The parts in bold were used by Paschal Donohue today.   All in all, it is a little ado about nothing. 
There are many strands to the EU response to the current crisis.  They won’t all be right but they should not be considered in isolation.  Focusing on short, and sometimes abridged, quotes can provide some entertaining parlour games but does not get us any nearer a full understanding of the issues involved.

Tuesday, April 17, 2012

IMF Projections for Ireland

The IMF have released the April 2012 Update of the World Economic Outlook.  The following table extracts some of the updated projections of the IMF for Ireland up to 2017.

IMF WEO Projections

Thursday, April 12, 2012

Distributional effects of direct taxes and social transfers

Chapter 16 of this 2010 publication from Eurostat has some interesting results based on the EU-SILC (Survey of Income and Living Conditions).  The findings are based on 2007 data but are worth considering.

Table 16a

Original income is defined as:

Original income is income from market sources and includes employee cash or near cash income, non-cash employee income, cash benefits from self-employment, value of goods produced for own consumption, income from rental of a property or land, regular inter-household cash transfers received, interest, dividends, profit from capital investments in unincorporated business, income received by people aged under 16, pensions from individual private plans and old age benefits.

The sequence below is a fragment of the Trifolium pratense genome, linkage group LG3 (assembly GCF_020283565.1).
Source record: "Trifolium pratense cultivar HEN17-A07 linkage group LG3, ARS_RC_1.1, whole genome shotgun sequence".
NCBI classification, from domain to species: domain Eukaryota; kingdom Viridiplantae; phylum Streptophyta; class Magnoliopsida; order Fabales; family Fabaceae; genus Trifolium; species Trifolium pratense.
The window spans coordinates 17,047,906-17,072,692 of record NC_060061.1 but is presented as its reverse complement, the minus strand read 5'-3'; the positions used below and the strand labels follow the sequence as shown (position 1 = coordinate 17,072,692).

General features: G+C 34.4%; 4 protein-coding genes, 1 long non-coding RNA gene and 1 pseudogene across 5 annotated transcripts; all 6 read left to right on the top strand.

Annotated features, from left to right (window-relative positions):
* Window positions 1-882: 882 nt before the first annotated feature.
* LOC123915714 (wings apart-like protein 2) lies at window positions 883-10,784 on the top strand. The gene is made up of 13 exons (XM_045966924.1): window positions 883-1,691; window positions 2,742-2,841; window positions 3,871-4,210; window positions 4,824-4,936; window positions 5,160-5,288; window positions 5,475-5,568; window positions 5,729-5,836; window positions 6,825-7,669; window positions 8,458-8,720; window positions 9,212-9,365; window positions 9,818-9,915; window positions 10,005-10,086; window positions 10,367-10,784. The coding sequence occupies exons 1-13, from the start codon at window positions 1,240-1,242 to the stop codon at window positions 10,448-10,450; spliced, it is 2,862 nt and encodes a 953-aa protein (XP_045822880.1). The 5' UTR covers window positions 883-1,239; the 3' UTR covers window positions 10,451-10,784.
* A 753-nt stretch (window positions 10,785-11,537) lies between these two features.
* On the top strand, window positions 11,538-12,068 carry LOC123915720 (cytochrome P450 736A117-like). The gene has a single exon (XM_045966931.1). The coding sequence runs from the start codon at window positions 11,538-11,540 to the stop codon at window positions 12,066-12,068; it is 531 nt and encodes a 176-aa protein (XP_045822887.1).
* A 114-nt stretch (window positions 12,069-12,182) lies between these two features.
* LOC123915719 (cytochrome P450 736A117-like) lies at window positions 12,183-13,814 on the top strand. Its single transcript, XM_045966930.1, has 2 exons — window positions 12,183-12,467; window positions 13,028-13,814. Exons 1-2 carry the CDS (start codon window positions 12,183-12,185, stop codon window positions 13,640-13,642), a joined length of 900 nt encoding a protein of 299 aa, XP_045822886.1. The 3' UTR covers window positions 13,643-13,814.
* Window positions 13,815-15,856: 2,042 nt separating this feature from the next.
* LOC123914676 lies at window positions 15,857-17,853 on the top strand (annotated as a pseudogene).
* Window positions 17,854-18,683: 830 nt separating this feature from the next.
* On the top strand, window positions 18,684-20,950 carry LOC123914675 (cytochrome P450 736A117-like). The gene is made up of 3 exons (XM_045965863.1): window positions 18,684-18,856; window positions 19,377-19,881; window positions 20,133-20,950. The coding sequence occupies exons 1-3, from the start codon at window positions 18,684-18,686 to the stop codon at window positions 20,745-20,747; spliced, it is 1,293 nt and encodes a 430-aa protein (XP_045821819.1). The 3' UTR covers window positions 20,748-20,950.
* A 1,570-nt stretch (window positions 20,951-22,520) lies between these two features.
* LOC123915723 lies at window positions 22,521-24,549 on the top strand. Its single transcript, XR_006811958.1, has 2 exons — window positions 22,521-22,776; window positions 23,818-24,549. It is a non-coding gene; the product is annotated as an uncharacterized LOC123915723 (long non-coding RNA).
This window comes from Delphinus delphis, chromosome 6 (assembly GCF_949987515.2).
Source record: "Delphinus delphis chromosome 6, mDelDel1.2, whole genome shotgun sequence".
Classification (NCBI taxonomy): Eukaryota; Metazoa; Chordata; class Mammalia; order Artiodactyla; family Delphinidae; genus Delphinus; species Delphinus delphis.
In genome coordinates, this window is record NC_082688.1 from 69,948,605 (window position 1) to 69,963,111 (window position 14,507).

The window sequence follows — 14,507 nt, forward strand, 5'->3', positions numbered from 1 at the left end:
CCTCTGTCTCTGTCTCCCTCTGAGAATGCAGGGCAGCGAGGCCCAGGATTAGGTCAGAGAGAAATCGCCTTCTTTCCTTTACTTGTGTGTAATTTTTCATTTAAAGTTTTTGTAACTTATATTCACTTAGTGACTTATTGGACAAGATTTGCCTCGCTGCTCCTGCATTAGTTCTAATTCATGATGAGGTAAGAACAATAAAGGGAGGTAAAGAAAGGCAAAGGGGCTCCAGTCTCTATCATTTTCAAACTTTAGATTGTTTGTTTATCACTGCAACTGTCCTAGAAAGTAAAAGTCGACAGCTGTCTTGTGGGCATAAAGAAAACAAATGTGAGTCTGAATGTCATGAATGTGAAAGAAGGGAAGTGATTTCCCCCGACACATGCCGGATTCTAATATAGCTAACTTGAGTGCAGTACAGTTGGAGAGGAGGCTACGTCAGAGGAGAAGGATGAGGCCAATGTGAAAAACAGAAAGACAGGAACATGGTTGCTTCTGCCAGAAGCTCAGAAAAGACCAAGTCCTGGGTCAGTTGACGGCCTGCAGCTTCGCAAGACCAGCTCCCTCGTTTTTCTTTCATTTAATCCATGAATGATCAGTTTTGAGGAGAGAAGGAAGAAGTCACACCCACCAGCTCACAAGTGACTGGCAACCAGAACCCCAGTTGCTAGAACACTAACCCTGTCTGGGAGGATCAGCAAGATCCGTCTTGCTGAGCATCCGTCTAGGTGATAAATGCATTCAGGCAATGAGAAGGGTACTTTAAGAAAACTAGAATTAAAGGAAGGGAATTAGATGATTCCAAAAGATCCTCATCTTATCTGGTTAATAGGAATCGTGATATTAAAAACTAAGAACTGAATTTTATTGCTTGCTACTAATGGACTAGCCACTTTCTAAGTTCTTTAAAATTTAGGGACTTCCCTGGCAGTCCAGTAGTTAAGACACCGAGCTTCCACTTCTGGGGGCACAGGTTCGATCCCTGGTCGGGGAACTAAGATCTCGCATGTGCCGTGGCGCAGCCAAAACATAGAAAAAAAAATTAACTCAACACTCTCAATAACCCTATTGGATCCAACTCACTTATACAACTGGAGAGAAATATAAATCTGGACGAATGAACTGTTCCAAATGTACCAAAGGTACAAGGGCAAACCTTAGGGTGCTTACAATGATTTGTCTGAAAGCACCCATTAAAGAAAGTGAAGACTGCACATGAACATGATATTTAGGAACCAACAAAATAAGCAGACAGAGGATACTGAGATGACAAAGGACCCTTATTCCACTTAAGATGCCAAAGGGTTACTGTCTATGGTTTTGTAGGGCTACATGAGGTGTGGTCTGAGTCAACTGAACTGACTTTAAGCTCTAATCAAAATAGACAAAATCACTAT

Ireland has by far and away the greatest level of inequality when it comes to original income.  The level of original income in the bottom quintile is more than 15 times lower the level of original income in the top quintile.  The next highest country is Lativa at 11.8 with a weighted EU average of 7.9.

The next column looks at gross income which is original income plus cash benefits where

Cash benefits are a sum of all unemployment, survivor’s, sickness and disability benefits; education-related, family/children related and housing allowances; and benefits for social exclusion or those not elsewhere classified.

The impact of cash benefits on Ireland’s inequality is significant and once cash benefits are included there are four countries that have a quintile share ratio that is higher than Ireland’s.

The final column gives the quintile shares for disposable income where

direct taxes and regular inter-household cash transfers paid are deducted from gross income to give disposable income.

Again Ireland’s relative ranking improves and Ireland is in 8th position in this final column.  Ireland quintile share ratio in 2007 was 5.8 compared to an EU average of 5.1.

Using the 2010 EU-SILC Report for Ireland the equivalent figures for 2010 are

  • Original Income: 19.2